Memory Loss the PTSD: Why We Forget Our Trauma

This article is an excerpt from the Shortform book guide to "The Body Keeps The Score" by Bessel van der Kolk. Shortform has the world's best summaries and analyses of books you should be reading.

Like this article? Sign up for a free trial here.

Are memory loss and PTSD connected? How does trauma impact how your memory works?

Memory loss and PTSD are connected by trauma. But trauma memories aren’t always the same as other memories, and can be impeded by the brain’s efforts to protect us from trauma.

Read more about memory loss and PTSD and how they are connected.

Memory Loss and PTSD: Traumatic Memory

Under normal circumstances, human memory is unreliable. Your memories are not objective recordings of events, but rather your perspective of an experience, colored by context and personal meaning. Ordinary events easily escape your memory, and those that are unusual stick a little better. 

In contrast, events that cause a negative reaction such as stress, fear, or dislike — triggering the body to release adrenaline — are preserved best in your memory. Up to a point, the more adrenaline your body secretes, the better you remember the event (even if you don’t remember all the details, you’ll vividly recall how it made you feel); however, if the experience is overwhelmingly terrifying and inescapable, your body will shut down in response. This is PTSD memory loss.

In the face of trauma, your frontal lobe shuts down, and with it you lose your ability to articulate your feelings, your sense of time, and your ability to make sense of your body’s sensations and store that information. The emotional brain takes over, setting off changes in your emotional arousal, physiological reaction, and muscle activity. All this causes the trauma to be stored as fragments of sensory information — sounds, smells, sensations, and images — instead of a coherent narrative. Trauma and memory loss is common for traumatized people.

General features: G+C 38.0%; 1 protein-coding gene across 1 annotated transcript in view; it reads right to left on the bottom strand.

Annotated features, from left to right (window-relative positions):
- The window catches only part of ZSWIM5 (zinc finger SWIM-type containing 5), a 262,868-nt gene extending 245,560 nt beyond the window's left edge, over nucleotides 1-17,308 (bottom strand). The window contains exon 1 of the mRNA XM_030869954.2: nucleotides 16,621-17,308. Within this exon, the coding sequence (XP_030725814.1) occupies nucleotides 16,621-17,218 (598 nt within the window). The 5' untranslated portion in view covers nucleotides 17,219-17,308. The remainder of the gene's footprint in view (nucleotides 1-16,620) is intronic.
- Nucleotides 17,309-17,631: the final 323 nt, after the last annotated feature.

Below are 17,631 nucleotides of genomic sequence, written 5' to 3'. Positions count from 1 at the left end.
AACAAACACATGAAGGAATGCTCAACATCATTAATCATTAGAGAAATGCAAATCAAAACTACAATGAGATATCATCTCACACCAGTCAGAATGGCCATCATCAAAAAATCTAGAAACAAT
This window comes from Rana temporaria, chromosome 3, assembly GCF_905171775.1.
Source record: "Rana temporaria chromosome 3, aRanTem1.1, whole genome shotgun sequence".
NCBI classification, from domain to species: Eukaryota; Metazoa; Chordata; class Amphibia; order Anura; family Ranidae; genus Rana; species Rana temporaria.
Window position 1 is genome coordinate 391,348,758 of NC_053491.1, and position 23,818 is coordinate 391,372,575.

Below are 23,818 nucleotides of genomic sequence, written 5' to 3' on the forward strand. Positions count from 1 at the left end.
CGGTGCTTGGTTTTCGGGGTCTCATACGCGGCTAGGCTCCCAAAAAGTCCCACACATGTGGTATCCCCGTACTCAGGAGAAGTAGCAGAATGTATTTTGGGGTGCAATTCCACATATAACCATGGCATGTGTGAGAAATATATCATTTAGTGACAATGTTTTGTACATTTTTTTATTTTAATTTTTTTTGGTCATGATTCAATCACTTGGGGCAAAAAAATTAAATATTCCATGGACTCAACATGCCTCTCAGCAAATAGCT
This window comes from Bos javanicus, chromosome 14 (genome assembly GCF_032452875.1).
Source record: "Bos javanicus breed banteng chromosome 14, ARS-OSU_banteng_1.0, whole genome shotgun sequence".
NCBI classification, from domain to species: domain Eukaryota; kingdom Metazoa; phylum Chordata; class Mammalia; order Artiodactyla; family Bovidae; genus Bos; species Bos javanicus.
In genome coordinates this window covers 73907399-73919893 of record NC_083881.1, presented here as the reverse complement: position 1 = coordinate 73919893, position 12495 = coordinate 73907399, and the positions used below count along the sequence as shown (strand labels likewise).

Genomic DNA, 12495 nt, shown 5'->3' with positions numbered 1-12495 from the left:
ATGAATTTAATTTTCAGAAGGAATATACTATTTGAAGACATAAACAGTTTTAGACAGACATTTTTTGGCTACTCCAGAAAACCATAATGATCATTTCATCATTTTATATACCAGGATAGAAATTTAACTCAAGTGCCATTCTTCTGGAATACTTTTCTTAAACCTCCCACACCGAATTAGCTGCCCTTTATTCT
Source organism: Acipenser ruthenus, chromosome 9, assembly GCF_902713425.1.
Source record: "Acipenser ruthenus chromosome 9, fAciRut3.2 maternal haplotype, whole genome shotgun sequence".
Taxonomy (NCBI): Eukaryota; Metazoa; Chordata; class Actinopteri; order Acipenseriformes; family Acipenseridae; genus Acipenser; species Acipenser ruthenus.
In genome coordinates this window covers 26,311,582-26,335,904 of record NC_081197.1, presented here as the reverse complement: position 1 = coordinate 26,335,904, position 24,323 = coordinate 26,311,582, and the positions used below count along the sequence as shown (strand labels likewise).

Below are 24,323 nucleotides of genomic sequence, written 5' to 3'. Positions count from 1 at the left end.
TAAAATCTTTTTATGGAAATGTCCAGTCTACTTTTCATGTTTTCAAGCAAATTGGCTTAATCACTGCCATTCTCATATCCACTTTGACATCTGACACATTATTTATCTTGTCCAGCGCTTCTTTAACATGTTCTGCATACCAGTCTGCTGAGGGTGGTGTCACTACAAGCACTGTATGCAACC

Since your brain fails to integrate the traumatic event into the timeline of your life and experiences, traumatic memories remain frozen in time. This is why their effect remains so powerful after years and even decades. A long-term study of memory conducted on WWII soldiers from the early 1940s to the late 1980s found that while many of the men’s memories faded with time, those with PTSD had nearly perfect memories of their traumas more than four decades later.

With trauma and memory loss, treatment must work toward integrating the memories of a traumatic event into your narrative of life, so that your brain can register that the event is in the past. 

The Connection Between Memory and Trauma

Trauma survivors often don’t remember the event at all until a sensation associated with the trauma triggers memory fragments. When those memories are triggered, they may reenact the event, either precisely replaying their part or having playing out some other actions. (For example, a veteran would pretend to rob a store, with only a finger in his pocket to look like a gun, in hopes of getting caught by police. He did this every year on the anniversary of his friend’s death, attempting to somewhat end his life by getting arrested out of guilt for surviving instead of his friend.)

Despite some controversy around the validity of repressed memories — especially in legal cases, including some against priests accused of sexual abuse — PTSD memory loss has been well documented among traumatized people who’ve been through natural disasters, accidents, war, concentration camps, kidnapping, torture, and abuse. It’s most common in childhood sexual abuse survivors, and tends to be more severe for if the abuse happened at a younger age and by someone the child knew. 

Memories are preserved as long as they are inaccessible, but the more you retrieve the memory and retell it, the more it gets altered. This is because your mind is programmed to make meaning out of things, so it shapes memories to make sense according to your experiences.